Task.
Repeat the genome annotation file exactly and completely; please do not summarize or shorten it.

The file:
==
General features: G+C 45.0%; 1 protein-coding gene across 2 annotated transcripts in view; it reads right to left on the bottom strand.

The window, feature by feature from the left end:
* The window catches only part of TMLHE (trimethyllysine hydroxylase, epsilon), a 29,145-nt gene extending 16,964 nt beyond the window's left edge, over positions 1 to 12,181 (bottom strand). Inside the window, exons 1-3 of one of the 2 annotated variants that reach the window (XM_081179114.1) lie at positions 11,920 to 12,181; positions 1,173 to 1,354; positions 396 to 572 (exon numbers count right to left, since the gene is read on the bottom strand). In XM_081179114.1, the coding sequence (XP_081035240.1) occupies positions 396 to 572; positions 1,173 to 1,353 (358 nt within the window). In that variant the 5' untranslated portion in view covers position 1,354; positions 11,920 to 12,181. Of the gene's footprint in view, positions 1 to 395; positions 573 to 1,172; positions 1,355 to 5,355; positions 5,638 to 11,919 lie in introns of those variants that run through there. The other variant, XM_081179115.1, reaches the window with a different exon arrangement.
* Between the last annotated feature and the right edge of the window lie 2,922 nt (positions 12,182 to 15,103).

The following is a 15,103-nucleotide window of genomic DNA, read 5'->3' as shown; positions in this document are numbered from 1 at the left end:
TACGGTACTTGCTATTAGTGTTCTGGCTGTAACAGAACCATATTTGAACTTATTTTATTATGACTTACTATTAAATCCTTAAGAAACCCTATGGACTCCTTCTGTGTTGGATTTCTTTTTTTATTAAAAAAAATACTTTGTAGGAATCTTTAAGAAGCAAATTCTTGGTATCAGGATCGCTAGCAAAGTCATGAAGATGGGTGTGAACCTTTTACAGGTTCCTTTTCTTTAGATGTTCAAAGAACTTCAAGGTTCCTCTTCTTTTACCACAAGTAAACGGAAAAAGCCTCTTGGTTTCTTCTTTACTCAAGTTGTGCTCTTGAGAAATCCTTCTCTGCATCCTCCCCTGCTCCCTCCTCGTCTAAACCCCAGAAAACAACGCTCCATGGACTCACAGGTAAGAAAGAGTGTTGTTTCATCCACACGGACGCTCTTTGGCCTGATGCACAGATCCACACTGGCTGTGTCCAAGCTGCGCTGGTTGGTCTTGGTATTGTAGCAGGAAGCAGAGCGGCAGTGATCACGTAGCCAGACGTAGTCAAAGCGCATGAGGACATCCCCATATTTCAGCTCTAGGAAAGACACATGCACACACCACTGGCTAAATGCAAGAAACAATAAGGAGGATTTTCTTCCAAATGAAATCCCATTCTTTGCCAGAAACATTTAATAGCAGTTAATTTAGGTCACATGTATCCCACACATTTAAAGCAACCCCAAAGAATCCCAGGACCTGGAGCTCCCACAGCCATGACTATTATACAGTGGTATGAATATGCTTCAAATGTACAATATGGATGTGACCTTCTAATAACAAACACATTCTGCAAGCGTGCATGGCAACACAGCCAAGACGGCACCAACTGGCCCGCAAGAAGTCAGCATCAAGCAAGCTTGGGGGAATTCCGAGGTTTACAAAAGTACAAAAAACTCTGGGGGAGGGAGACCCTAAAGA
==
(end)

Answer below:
General features: G+C 45.0%; 1 protein-coding gene across 2 annotated transcripts in view; it reads right to left on the bottom strand.

The window, feature by feature from the left end:
* The window catches only part of TMLHE (trimethyllysine hydroxylase, epsilon), a 29,145-nt gene extending 16,964 nt beyond the window's left edge, over positions 1 to 12,181 (bottom strand). Inside the window, exons 1-3 of one of the 2 annotated variants that reach the window (XM_081179114.1) lie at positions 11,920 to 12,181; positions 1,173 to 1,354; positions 396 to 572 (exon numbers count right to left, since the gene is read on the bottom strand). In XM_081179114.1, the coding sequence (XP_081035240.1) occupies positions 396 to 572; positions 1,173 to 1,353 (358 nt within the window). In that variant the 5' untranslated portion in view covers position 1,354; positions 11,920 to 12,181. Of the gene's footprint in view, positions 1 to 395; positions 573 to 1,172; positions 1,355 to 5,355; positions 5,638 to 11,919 lie in introns of those variants that run through there. The other variant, XM_081179115.1, reaches the window with a different exon arrangement.
* Between the last annotated feature and the right edge of the window lie 2,922 nt (positions 12,182 to 15,103).

The following is a 15,103-nucleotide window of genomic DNA, read 5'->3' as shown; positions in this document are numbered from 1 at the left end:
TACGGTACTTGCTATTAGTGTTCTGGCTGTAACAGAACCATATTTGAACTTATTTTATTATGACTTACTATTAAATCCTTAAGAAACCCTATGGACTCCTTCTGTGTTGGATTTCTTTTTTTATTAAAAAAAATACTTTGTAGGAATCTTTAAGAAGCAAATTCTTGGTATCAGGATCGCTAGCAAAGTCATGAAGATGGGTGTGAACCTTTTACAGGTTCCTTTTCTTTAGATGTTCAAAGAACTTCAAGGTTCCTCTTCTTTTACCACAAGTAAACGGAAAAAGCCTCTTGGTTTCTTCTTTACTCAAGTTGTGCTCTTGAGAAATCCTTCTCTGCATCCTCCCCTGCTCCCTCCTCGTCTAAACCCCAGAAAACAACGCTCCATGGACTCACAGGTAAGAAAGAGTGTTGTTTCATCCACACGGACGCTCTTTGGCCTGATGCACAGATCCACACTGGCTGTGTCCAAGCTGCGCTGGTTGGTCTTGGTATTGTAGCAGGAAGCAGAGCGGCAGTGATCACGTAGCCAGACGTAGTCAAAGCGCATGAGGACATCCCCATATTTCAGCTCTAGGAAAGACACATGCACACACCACTGGCTAAATGCAAGAAACAATAAGGAGGATTTTCTTCCAAATGAAATCCCATTCTTTGCCAGAAACATTTAATAGCAGTTAATTTAGGTCACATGTATCCCACACATTTAAAGCAACCCCAAAGAATCCCAGGACCTGGAGCTCCCACAGCCATGACTATTATACAGTGGTATGAATATGCTTCAAATGTACAATATGGATGTGACCTTCTAATAACAAACACATTCTGCAAGCGTGCATGGCAACACAGCCAAGACGGCACCAACTGGCCCGCAAGAAGTCAGCATCAAGCAAGCTTGGGGGAATTCCGAGGTTTACAAAAGTACAAAAAACTCTGGGGGAGGGAGACCCTAAAGA